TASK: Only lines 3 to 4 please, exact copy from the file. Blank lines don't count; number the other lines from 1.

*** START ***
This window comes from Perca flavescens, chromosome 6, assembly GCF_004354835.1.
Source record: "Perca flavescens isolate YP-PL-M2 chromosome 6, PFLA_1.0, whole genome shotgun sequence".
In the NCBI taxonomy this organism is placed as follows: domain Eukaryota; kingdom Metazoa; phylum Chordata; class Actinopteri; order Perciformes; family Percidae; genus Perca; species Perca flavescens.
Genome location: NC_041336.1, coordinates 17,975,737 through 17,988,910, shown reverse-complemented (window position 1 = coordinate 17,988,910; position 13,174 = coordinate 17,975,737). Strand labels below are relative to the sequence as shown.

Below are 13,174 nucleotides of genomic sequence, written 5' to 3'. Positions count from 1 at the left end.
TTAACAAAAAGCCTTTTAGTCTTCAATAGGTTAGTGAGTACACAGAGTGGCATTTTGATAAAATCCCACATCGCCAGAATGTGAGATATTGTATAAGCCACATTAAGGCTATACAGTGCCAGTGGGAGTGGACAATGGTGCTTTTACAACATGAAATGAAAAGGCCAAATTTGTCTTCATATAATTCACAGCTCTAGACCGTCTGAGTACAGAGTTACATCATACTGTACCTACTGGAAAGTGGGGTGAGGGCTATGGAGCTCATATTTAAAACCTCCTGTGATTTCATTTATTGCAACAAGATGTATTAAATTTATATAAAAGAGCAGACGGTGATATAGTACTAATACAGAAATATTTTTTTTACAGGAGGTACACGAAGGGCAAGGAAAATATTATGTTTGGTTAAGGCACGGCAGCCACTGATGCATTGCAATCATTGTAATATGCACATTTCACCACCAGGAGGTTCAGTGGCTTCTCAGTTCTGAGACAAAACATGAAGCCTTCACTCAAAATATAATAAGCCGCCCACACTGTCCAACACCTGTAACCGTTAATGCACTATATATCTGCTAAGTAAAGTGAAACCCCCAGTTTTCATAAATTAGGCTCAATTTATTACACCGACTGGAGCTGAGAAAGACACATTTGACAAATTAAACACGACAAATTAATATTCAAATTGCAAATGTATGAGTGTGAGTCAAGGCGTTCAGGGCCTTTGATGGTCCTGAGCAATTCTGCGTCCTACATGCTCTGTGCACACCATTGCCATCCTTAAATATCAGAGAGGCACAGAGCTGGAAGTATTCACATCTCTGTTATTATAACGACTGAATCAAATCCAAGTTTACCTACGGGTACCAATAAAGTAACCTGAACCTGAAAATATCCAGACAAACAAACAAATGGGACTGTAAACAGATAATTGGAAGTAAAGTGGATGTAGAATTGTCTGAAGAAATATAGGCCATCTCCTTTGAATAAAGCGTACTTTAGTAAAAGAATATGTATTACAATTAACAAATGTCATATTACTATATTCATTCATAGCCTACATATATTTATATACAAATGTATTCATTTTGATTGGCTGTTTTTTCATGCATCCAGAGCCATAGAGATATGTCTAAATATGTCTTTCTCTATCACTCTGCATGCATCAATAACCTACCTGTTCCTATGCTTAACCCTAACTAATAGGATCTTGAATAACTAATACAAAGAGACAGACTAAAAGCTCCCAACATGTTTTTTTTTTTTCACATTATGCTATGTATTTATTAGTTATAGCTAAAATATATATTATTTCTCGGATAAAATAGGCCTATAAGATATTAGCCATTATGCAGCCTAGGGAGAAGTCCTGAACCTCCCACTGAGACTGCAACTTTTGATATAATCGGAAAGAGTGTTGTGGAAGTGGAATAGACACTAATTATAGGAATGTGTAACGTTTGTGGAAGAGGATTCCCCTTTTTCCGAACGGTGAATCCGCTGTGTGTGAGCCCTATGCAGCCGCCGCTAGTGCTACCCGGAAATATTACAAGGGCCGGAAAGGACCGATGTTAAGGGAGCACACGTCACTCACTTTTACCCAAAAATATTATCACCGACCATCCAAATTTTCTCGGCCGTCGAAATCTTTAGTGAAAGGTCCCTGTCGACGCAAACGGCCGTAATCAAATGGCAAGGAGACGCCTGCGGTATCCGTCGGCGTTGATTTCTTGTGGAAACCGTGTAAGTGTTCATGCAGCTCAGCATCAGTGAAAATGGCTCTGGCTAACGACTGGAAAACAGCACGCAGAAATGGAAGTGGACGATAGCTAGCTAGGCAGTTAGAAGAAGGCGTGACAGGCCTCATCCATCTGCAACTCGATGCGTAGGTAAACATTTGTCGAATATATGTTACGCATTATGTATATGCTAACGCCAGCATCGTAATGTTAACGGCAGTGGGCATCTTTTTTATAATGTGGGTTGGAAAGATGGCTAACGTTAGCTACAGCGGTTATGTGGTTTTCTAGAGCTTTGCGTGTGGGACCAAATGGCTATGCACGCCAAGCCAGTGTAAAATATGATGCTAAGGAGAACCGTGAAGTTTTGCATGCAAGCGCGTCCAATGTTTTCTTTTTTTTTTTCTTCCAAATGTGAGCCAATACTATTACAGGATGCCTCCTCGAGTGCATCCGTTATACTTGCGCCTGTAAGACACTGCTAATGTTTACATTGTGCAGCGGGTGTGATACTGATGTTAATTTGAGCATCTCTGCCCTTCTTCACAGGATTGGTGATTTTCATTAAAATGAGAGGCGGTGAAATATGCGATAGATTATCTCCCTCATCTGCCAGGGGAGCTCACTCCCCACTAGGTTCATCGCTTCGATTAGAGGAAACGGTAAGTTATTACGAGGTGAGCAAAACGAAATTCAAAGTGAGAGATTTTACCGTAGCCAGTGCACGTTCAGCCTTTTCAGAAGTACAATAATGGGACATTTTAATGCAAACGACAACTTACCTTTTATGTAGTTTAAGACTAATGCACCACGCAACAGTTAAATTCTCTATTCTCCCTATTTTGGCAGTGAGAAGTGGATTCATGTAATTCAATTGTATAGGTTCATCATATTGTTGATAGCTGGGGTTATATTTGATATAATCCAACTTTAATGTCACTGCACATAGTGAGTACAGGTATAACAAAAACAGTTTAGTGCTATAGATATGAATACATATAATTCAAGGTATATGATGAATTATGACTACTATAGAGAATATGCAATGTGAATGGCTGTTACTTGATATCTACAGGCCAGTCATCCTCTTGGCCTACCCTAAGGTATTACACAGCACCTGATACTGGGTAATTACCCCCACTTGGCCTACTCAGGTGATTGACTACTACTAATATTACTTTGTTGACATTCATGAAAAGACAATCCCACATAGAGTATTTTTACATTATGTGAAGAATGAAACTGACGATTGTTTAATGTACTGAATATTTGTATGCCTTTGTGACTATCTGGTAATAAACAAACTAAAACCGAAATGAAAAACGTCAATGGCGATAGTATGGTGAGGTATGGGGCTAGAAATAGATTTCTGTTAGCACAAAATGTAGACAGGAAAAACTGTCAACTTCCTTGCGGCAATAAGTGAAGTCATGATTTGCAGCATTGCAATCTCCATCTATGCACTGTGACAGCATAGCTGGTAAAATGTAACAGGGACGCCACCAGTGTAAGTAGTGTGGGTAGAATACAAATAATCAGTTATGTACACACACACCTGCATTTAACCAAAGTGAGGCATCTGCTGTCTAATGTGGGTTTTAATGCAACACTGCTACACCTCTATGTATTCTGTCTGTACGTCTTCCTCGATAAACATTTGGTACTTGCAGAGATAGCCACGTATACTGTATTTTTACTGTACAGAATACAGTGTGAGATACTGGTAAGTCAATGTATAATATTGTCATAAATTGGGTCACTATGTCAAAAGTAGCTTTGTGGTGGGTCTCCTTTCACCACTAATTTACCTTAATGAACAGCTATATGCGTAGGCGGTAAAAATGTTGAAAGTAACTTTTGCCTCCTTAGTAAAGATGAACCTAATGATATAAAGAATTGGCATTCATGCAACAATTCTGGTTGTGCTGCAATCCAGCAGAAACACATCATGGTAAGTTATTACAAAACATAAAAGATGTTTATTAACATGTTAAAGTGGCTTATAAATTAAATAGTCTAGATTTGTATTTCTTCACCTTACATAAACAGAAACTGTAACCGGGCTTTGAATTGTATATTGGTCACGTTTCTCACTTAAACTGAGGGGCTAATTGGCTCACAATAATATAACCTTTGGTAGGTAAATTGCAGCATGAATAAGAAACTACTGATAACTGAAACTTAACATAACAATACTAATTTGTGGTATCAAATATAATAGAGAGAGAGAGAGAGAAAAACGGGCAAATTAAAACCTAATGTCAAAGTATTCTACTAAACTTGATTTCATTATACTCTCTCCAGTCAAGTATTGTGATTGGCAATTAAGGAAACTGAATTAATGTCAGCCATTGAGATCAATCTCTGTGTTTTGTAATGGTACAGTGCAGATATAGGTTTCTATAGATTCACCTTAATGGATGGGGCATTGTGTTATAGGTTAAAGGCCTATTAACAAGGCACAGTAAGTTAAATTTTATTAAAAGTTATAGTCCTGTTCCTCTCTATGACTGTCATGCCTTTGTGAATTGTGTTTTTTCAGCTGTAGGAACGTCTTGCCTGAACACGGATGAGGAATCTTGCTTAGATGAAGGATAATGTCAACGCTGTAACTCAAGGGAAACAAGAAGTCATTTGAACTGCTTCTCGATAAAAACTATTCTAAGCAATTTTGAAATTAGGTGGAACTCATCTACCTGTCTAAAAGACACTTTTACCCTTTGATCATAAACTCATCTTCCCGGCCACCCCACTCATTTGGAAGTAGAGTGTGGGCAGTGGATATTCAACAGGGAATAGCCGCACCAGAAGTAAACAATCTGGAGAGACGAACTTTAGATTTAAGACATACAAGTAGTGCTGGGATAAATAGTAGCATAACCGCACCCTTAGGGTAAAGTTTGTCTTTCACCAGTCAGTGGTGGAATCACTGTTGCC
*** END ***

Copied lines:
In the NCBI taxonomy this organism is placed as follows: domain Eukaryota; kingdom Metazoa; phylum Chordata; class Actinopteri; order Perciformes; family Percidae; genus Perca; species Perca flavescens.
Genome location: NC_041336.1, coordinates 17,975,737 through 17,988,910, shown reverse-complemented (window position 1 = coordinate 17,988,910; position 13,174 = coordinate 17,975,737). Strand labels below are relative to the sequence as shown.